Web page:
MBA Report Blames Risk Management Issues For The Economic Crisis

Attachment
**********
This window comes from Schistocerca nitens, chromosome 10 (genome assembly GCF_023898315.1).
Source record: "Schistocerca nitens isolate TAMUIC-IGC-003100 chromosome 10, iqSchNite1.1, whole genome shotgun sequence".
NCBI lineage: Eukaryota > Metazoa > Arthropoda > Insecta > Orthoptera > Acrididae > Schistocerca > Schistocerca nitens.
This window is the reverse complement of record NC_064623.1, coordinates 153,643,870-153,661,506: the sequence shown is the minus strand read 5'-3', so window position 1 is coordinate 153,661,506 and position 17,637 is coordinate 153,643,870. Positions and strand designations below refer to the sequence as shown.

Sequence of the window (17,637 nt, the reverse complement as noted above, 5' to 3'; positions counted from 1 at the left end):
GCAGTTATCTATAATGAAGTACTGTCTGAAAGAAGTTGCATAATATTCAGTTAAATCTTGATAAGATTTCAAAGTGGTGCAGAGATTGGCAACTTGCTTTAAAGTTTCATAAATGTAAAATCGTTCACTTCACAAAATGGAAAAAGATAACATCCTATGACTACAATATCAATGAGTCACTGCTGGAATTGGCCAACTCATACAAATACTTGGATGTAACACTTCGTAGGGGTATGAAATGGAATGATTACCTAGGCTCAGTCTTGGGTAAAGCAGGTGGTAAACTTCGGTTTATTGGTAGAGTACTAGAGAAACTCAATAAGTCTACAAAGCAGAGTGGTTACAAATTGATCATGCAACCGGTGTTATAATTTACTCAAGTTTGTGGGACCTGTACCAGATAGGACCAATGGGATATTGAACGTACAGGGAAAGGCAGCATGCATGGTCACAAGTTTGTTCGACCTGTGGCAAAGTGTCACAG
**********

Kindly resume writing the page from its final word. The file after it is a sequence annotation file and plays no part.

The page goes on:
aused the collapse of the U.S. housing and mortgage banking markets? According to the Mortgage Bankers Association (MBA), the absence of risk management brought about a toxic cocktail of poor data, incomplete performance metrics, short-term focus and unrealistic optimism among senior business managers. The newly released ‘Anatomy of Risk Management Practices in the Mortgage Industry,’ conducted by Prof. Cliff Rossi of the University of Maryland and sponsored by the MBA's Research Institute for Housing America (RIHA), highlights disastrous risk management processes that were prevalent throughout the industry in the period leading up the economic crisis. The report determined that between 1999 and 2006, combined loan-to-values increased as the percentage of loans with silent second liens attached to the property also increased. At the same time, the percentage of loans with full documentation declined. The resulting increase in risk layering created a gap in understanding the long-term risk profile of these new product combinations and greatly altered the standard products. Furthermore, the report blamed poor planning on the part of the largest mortgage lenders through a relative lack of geographic and product diversification. A false sense of security with new products originated prior to 2007 and a de-emphasis on risk management poured more fuel on the fire. ‘As home prices increased, lenders were pressured to offer innovative products that could help borrowers afford a home," said Rossi in a statement issued by the MBA. "The resulting increase and expansion of risk layering and change in borrower behavior left risk managers unable to offer reliable risk estimates.’ A copy of the report can be obtained through the RIHA [link=]website[/link]. SOURCE: Mortgage Bankers Associ


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